Different types of treatment are available for patients with hypopharyngeal cancer. Some treatments are standard (the currently used treatment), and some are being tested in clinical trials. Early hypopharyngeal cancer may be treated with surgery and/or radiation therapy. More advanced cancer may require a combination of treatments.
Your oncologist will recommend a treatment plan based on your stage, your general health, and whether the cancer has recurred. The recommended treatments may also change based on where the cancer is located to give the patient the best chance at keeping their ability to talk, eat, and breathe as normal as possible.
- Surgery: removal of the tumor in the throat and/or lymph nodes or other tissue in the neck. The American Cancer Society lists several types of surgery options for treating hypopharyngeal cancer.
- Chemotherapy: the use of anticancer medicines or drugs to shrink or kill cancerous cells and/or to reduce the spread of cancer to other parts of the body. The specific combination of medicines will depend on the location and stage of the disease as well as what works well for the patient.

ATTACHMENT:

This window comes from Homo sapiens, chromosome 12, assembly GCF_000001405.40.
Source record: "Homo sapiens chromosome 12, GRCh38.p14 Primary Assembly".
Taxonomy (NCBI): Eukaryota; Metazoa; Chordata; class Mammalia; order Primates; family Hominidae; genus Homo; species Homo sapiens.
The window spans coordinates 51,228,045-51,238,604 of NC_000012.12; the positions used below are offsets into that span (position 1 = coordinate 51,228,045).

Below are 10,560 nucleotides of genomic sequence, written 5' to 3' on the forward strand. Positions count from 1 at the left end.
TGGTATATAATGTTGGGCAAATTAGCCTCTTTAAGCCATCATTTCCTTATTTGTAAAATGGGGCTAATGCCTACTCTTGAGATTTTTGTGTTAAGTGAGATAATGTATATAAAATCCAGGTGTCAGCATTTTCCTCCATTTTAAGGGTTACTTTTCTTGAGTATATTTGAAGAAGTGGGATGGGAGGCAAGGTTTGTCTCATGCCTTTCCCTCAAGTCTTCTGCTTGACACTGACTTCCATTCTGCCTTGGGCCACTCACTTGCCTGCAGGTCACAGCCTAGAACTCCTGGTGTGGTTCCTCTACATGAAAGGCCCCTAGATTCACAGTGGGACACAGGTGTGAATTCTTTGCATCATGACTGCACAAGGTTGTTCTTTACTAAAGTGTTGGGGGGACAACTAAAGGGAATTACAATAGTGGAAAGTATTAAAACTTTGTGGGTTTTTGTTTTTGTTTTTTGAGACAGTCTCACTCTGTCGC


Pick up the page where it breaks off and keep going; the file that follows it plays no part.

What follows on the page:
- Radiation therapy: the use of high-energy radiation to kill or shrink cancer cells. External beam radiation is the most common radiation therapy used to treat hypopharyngeal cancer.
- Targeted therapy: a special type of systemic therapy, usually given in the same ways as chemotherapy. This type of therapy takes advantage of differences between normal cells and cancer cells, attacking only the cancerous cells, not the healthy ones. Currently, there is one targeted treatment (Cetuximab) approved for use in combination with radiation therapy for head and neck cancer that has not spread. Others are being tested in clinical research trials.
- Immunotherapy: a treatment designed to boost the body's natural defenses to fight the cancer. It uses materials made either by the body or in a laboratory to improve, target, or restore immune system function.